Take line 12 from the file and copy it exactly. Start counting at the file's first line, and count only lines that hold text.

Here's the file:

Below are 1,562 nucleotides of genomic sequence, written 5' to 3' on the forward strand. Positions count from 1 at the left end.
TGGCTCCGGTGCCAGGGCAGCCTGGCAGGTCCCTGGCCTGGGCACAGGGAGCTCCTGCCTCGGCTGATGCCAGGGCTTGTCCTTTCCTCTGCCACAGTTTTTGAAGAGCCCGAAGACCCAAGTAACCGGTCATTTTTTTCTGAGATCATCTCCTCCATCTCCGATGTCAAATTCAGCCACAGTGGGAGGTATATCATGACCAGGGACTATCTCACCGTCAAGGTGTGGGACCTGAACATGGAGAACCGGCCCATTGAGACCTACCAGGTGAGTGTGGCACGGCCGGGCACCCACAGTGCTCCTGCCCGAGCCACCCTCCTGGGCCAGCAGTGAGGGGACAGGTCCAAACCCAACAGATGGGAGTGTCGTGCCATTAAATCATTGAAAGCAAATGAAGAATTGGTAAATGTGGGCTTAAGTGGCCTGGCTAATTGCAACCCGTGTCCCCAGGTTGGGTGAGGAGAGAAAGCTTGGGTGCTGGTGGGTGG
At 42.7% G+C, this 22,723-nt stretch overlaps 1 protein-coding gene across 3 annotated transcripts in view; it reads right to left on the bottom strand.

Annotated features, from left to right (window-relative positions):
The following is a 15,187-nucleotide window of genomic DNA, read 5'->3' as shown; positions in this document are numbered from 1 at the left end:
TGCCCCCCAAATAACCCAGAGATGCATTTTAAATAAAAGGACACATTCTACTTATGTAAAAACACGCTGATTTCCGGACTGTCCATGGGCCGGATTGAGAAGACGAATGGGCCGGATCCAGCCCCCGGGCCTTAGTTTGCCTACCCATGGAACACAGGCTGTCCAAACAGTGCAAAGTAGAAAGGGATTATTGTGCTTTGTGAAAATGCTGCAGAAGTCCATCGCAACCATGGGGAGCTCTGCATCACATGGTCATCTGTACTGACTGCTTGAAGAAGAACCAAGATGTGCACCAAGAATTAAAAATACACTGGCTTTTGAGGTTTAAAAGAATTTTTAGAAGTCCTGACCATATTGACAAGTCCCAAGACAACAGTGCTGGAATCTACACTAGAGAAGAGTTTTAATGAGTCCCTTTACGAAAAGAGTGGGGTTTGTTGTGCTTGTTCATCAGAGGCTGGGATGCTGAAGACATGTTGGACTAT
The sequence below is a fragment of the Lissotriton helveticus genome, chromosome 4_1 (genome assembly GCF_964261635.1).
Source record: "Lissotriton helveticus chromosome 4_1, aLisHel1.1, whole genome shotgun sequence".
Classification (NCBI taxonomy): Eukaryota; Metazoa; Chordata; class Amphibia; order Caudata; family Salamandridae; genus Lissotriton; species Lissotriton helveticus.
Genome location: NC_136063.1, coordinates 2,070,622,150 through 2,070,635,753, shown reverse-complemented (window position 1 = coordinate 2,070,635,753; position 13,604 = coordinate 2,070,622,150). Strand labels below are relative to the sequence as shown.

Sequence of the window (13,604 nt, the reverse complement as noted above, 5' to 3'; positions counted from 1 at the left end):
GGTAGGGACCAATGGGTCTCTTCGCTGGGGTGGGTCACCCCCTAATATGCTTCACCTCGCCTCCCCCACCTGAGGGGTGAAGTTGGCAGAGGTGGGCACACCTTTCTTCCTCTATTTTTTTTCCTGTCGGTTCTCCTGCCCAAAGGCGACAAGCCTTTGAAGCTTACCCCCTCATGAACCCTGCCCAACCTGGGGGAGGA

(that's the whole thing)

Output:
GGTAGGGACCAATGGGTCTCTTCGCTGGGGTGGGTCACCCCCTAATATGCTTCACCTCGCCTCCCCCACCTGAGGGGTGAAGTTGGCAGAGGTGGGCACACCTTTCTTCCTCTATTTTTTTTCCTGTCGGTTCTCCTGCCCAAAGGCGACAAGCCTTTGAAGCTTACCCCCTCATGAACCCTGCCCAACCTGGGGGAGGA